Pneumonia still a risk for flu-vaccinated seniors
Conventional wisdom says that if a flu vaccine does not prevent the flu, it at least hinders the development of some of the complications that arise from the flu, including pneumonia, according to researchers from the Group Health Center for Health Studies in Seattle. Their study found otherwise. Vaccinated seniors between the ages of 65 and 94 developed pneumonia at similar rates to seniors who were not vaccinated over the course of three flu seasons, the study found.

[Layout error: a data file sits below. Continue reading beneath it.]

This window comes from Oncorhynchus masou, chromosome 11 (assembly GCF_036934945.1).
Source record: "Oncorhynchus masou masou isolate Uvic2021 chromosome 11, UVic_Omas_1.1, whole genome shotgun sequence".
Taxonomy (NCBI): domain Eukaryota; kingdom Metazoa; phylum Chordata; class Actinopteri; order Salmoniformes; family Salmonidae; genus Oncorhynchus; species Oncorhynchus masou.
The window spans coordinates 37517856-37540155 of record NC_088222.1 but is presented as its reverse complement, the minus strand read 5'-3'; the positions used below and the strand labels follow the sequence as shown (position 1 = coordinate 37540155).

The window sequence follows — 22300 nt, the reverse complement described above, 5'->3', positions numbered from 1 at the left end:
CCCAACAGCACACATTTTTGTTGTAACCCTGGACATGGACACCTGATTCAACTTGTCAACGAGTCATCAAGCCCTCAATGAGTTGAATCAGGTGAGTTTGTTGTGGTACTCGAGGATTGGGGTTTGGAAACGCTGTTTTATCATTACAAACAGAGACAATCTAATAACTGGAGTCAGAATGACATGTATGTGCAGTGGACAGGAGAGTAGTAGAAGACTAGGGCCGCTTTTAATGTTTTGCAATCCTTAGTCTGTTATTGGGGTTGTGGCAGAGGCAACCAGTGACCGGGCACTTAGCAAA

While influenza vaccines may not be as effective among the elderly as previously thought, it's still a good idea to get the inoculation, researchers say. Having many seniors vaccinated, especially those living together in a community, can build a collective resistance to the virus, according to health experts. Each year, more than 36,000 Americans die from influenza, 90% of whom are elderly, according to the Centers for Disease Control and Prevention.